Lines of men are now slithering across the floor of the cellblock while the guards stand over them shouting, prodding and kicking. Second by second, their humiliation is captured on a video camera by one of the guards. 
The images of abuse and brutality he records are horrifyingly familiar. These were exactly the kind of pictures from inside Abu Ghraib prison in Baghdad that shocked the world this time last year. (Deborah Davies, “Torture Inc. Americas Brutal Prisons” 03/28/2005)
Linked to the US Presidential election campaigns, the hurriedly called this week’s Chicago Conference of the sixty or so participating leaders is no joke but had its spill-over reasoning to view:
That President Obama is actively politicking about the recalls of the troops from the war zones something he promised to do four years earlier,
Accelerating the number game like the stock markets that counts in an election campaign – Obama’s standing in public perception to be converted by the hourly paid American opinion experts
Deflect on negative imagery that Mitt Romney- the Republican candidate is creating to beat Obama
To enlarge Obama’s failing image into worldview that he is actively engaging the global leaders to find amicable solutions in Afghanistan, Iraq, Pakistan and Iran and lot more – the stage acting – the fuzzy pretension of doing something for the global audience.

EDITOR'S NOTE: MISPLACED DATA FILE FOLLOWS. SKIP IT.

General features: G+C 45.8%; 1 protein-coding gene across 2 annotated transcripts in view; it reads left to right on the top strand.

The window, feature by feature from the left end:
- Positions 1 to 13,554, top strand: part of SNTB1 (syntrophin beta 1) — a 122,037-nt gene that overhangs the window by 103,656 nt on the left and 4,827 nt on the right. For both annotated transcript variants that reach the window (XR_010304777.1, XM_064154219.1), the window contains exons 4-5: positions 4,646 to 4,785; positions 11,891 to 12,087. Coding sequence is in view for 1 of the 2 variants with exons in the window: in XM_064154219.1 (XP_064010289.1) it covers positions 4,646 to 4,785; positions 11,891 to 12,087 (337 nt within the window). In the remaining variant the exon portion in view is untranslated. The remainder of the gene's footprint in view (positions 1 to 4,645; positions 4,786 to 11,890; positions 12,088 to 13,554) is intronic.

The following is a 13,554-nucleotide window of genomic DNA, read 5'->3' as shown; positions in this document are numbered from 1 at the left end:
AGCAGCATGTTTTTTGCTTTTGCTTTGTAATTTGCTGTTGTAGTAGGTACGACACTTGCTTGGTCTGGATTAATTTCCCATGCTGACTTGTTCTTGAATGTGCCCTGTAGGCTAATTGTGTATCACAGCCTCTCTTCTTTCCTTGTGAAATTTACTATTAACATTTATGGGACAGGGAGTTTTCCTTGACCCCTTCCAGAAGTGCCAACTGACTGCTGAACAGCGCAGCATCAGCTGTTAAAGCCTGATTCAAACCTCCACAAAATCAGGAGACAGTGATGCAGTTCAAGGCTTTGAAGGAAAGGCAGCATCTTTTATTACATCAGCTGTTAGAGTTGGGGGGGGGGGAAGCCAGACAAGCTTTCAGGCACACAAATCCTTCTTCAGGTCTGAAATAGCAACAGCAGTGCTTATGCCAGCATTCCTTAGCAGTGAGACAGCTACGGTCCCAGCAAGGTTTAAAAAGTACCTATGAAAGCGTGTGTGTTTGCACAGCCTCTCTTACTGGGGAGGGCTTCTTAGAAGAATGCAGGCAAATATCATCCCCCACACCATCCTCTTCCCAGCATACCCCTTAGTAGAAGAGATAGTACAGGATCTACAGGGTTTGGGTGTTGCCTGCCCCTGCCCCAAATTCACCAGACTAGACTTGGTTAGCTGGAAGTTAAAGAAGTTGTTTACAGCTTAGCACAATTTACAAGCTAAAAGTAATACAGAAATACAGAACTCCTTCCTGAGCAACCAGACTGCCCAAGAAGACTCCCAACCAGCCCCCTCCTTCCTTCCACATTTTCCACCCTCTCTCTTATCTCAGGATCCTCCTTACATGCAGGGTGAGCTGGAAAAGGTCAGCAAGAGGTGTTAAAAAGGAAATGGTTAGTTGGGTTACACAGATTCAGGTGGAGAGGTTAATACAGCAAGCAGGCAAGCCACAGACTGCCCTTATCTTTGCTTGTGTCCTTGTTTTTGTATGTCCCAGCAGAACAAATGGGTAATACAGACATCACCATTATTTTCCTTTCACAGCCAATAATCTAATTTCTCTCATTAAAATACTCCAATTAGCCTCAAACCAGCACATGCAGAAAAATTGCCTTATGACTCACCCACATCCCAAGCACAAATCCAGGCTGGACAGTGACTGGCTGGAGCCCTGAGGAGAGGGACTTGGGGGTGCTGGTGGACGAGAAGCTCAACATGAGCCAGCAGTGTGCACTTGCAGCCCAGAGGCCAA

Nothing concrete could have emerged because America, its leaders, its economy and not to talk of the most powerful military-industrial complex making difference in the election campaigns, all are for continuous warfare, not for peace
Some of the dummy global leaders more so from Europe and Asia, got opportunity to divert public attention from the home-grown financial disasters and austerity measures for being non-productive and incompetent to deal with any major issues facing their people – much unemployed and raising voices of REASON against the transitory leadership. Pictures with Obama could make them see different games in varied perspectives – all linked to opinion making at home and abroad. Opinions are not the facts or truth but simple ideas without substance of reality.
At least, Obama and his invited colleagues wanted to be seen politically active not sitting dummies like the Arab-Muslim leaders, consuming fatty dinners and unable to talk anything worth of moral or intellectual reasoning and most authoritarians specialize in doing nothing for their own people